I found myself still seeking the structure of a time to aim for, and we decided on an hour rest. I was nervous about heading up Mt Elden at night and feeling loopy like the night before. I laid down, but my brain wouldn’t turn off. Adrenaline was pumping. This was happening. After about 45 minutes, I hopped up, bundled up with cold gear in prep for Elden, scarfed down some ramen, and Kyle and I headed out. “See you at the finish!” my crew called.


    The sun began to set, and a gorgeous full moon rose above us, painting the night sky with oranges and purples. I kept poking Kyle, smiling, and saying “it’s happening. It’s all really happening.”


    We trekked on until we reached the base of Mt Elden, and after a break for food, we started our ascent. The temperature dropped as we climbed through the rocky switchbacks. We stared up the mountain at the tiny headlights of other runners, weaving across the night sky.


    Suddenly a bright light appeared. As we approached Scott appeared, photographing runners on their last climb! I had just seen him at Walnut Canyon and forgot to pass along an important message. “Scott! Hi! Wait!! I have something to tell you!! Gagz from Philly says hi!” He smiled and laughed, and we took a quick selfie to send, and I went on my way.


    Photo credit: Scott Rokis @scottrokisphoto


    As we ascended, the climb got more challenging, but honestly I was loving it. When else would I be climbing a mountain, in cold temps, whipping winds, in the middle of the night? We slid down snow, scrambled on hands and knees, and then there it was. Our Mt Elden summit. I stepped up, sat down, and stared out at the twinkling lights. A giggle bubbled up. I just started laughing. “We’re here! This is crazy! How?! I can’t believe it.”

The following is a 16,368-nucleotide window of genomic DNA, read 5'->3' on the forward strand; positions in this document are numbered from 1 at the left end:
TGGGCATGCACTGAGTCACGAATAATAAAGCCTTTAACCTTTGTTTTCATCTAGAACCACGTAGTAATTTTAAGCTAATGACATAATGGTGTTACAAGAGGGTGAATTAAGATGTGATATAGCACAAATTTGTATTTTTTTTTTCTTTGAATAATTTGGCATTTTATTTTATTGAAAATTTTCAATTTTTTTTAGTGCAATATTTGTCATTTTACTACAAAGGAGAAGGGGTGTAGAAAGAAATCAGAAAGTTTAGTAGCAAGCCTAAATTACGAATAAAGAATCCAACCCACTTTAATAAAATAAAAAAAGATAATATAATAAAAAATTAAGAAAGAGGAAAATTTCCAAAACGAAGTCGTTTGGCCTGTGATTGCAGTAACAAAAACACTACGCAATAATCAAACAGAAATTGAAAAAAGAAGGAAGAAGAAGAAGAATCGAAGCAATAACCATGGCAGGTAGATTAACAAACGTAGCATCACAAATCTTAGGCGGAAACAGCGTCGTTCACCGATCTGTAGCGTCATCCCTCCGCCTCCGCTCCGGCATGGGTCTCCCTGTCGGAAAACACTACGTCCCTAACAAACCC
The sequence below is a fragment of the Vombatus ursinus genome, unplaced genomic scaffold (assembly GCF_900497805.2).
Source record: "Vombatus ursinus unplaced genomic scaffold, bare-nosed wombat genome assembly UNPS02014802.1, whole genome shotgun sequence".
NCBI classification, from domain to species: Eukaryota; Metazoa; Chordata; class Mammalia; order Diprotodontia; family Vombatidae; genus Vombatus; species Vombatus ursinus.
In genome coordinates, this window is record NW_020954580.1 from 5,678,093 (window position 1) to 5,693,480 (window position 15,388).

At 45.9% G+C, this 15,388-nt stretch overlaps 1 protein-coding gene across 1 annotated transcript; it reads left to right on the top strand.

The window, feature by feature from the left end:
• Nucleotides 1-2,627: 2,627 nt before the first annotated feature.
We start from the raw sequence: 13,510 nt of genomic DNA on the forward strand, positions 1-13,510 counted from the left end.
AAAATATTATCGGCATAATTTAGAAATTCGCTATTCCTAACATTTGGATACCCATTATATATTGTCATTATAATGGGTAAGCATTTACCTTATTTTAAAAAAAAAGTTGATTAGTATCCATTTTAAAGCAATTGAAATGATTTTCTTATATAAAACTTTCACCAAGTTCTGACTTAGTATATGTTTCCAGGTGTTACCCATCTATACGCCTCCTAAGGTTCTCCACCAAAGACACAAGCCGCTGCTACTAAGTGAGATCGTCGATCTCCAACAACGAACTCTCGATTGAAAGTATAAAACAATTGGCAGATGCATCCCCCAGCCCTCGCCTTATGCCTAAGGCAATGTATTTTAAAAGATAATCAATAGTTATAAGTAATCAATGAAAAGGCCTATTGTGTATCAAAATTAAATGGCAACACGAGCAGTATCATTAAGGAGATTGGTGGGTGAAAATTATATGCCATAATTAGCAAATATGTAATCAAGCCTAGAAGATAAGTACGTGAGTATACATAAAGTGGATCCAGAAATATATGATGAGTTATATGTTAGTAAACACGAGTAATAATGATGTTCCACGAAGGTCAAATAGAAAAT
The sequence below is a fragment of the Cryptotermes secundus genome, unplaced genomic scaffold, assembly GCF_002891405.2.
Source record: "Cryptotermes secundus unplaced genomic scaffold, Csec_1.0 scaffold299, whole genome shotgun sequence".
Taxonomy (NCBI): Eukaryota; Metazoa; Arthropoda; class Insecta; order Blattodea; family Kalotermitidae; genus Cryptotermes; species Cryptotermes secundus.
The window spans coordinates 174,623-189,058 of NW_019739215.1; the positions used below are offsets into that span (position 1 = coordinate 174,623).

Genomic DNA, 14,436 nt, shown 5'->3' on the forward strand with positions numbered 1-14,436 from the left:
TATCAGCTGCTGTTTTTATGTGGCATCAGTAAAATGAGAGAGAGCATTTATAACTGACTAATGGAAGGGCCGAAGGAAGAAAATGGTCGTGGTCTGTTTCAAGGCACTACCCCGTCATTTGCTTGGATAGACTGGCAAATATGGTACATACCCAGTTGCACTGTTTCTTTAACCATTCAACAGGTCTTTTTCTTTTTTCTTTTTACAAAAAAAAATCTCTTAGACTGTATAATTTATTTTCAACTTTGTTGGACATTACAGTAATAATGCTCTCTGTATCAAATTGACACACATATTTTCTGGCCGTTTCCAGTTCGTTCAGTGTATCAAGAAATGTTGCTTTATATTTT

Winds gusted, cold shocked my face, but I couldn’t stop beaming. We hiked over to the Elden aid, and I plopped down by the heater. I scarfed down some coffee & hot chocolate and shortly after, off we went. Only about 9 miles separated me from the finish.


    My high from summiting Elden dropped as I descended. This descent is steep, my legs were trash, and my stomach turned on me finally. Thank god Kyle was with me because the navigation through here got a bit tricky too.


    After a quick mini meltdown, I screwed my head back on, and told myself I hadn’t come all this way just to stop. We moved on. Eventually figures appeared in the distance cheering us on. Flagstaff must be near. Trails turned to road and we started running.


    Chills spread across my skin, tears welled in my eyes. I rounded the last turn and there it was. Heritage Square, a sight I’d seen in countless pictures and videos, a sight I’d dreamed of seeing myself. The Cocodona finish. I didn’t know how (I’m not sure I still know), but I was here. I ran across, my dad pulled me into a hug, my mom was crying, and I beamed in disbelief. 250 miles, a dream come true.


    Photo credit: Howie Stern @howiesternphoto


    The End.


    Or is it? Tune in next week to find out.....


    Ready to create your own adventure? Did you participate in our new Trail Race: Kettle Cooker Five & Dime? Not too early to sign up for next year! When you’re ready to suit up, pop in to one of our four locations (Center City, University City, Manayunk, or Glen Mills) or continue your online visit and shop our extensive selection of trail footwear, apparel, accessories, and gear.